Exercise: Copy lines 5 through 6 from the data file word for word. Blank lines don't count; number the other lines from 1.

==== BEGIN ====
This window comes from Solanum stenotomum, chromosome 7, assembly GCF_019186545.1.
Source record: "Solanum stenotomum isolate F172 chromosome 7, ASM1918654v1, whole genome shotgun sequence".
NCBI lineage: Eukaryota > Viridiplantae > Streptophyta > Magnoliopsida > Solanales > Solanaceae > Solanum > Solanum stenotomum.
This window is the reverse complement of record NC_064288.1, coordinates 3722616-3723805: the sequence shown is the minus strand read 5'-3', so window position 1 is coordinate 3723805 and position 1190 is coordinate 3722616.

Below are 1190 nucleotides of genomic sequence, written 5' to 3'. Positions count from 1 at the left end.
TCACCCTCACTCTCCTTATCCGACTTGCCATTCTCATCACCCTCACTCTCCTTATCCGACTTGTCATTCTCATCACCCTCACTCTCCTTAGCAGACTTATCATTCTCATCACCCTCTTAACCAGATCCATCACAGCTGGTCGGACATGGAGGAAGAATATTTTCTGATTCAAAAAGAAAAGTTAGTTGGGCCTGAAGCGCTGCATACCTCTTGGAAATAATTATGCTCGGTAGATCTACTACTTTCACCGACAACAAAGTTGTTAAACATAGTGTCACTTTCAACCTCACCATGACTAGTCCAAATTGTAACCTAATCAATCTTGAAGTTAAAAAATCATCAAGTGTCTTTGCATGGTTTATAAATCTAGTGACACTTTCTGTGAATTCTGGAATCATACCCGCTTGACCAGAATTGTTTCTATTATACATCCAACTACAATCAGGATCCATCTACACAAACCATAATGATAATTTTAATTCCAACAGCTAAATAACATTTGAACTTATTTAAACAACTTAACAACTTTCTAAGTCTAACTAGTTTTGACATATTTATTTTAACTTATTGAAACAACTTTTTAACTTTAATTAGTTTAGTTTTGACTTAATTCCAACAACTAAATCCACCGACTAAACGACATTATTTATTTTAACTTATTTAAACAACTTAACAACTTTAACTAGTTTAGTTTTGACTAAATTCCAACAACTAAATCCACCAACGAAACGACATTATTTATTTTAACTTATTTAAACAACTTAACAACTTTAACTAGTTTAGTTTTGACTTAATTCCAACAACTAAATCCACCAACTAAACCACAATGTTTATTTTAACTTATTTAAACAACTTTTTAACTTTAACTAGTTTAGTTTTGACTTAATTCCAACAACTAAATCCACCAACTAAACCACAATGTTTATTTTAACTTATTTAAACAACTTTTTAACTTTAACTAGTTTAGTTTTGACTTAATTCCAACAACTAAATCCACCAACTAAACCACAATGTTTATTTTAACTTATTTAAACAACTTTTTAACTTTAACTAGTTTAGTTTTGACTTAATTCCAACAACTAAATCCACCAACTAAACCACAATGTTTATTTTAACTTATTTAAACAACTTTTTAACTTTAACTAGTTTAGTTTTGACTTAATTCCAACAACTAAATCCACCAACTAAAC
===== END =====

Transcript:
Below are 1190 nucleotides of genomic sequence, written 5' to 3'. Positions count from 1 at the left end.
TCACCCTCACTCTCCTTATCCGACTTGCCATTCTCATCACCCTCACTCTCCTTATCCGACTTGTCATTCTCATCACCCTCACTCTCCTTAGCAGACTTATCATTCTCATCACCCTCTTAACCAGATCCATCACAGCTGGTCGGACATGGAGGAAGAATATTTTCTGATTCAAAAAGAAAAGTTAGTTGGGCCTGAAGCGCTGCATACCTCTTGGAAATAATTATGCTCGGTAGATCTACTACTTTCACCGACAACAAAGTTGTTAAACATAGTGTCACTTTCAACCTCACCATGACTAGTCCAAATTGTAACCTAATCAATCTTGAAGTTAAAAAATCATCAAGTGTCTTTGCATGGTTTATAAATCTAGTGACACTTTCTGTGAATTCTGGAATCATACCCGCTTGACCAGAATTGTTTCTATTATACATCCAACTACAATCAGGATCCATCTACACAAACCATAATGATAATTTTAATTCCAACAGCTAAATAACATTTGAACTTATTTAAACAACTTAACAACTTTCTAAGTCTAACTAGTTTTGACATATTTATTTTAACTTATTGAAACAACTTTTTAACTTTAATTAGTTTAGTTTTGACTTAATTCCAACAACTAAATCCACCGACTAAACGACATTATTTATTTTAACTTATTTAAACAACTTAACAACTTTAACTAGTTTAGTTTTGACTAAATTCCAACAACTAAATCCACCAACGAAACGACATTATTTATTTTAACTTATTTAAACAACTTAACAACTTTAACTAGTTTAGTTTTGACTTAATTCCAACAACTAAATCCACCAACTAAACCACAATGTTTATTTTAACTTATTTAAACAACTTTTTAACTTTAACTAGTTTAGTTTTGACTTAATTCCAACAACTAAATCCACCAACTAAACCACAATGTTTATTTTAACTTATTTAAACAACTTTTTAACTTTAACTAGTTTAGTTTTGACTTAATTCCAACAACTAAATCCACCAACTAAACCACAATGTTTATTTTAACTTATTTAAACAACTTTTTAACTTTAACTAGTTTAGTTTTGACTTAATTCCAACAACTAAATCCACCAACTAAACCACAATGTTTATTTTAACTTATTTAAACAACTTTTTAACTTTAACTAGTTTAGTTTTGACTTAATTCCAACAACTAAATCCACCAACTAAAC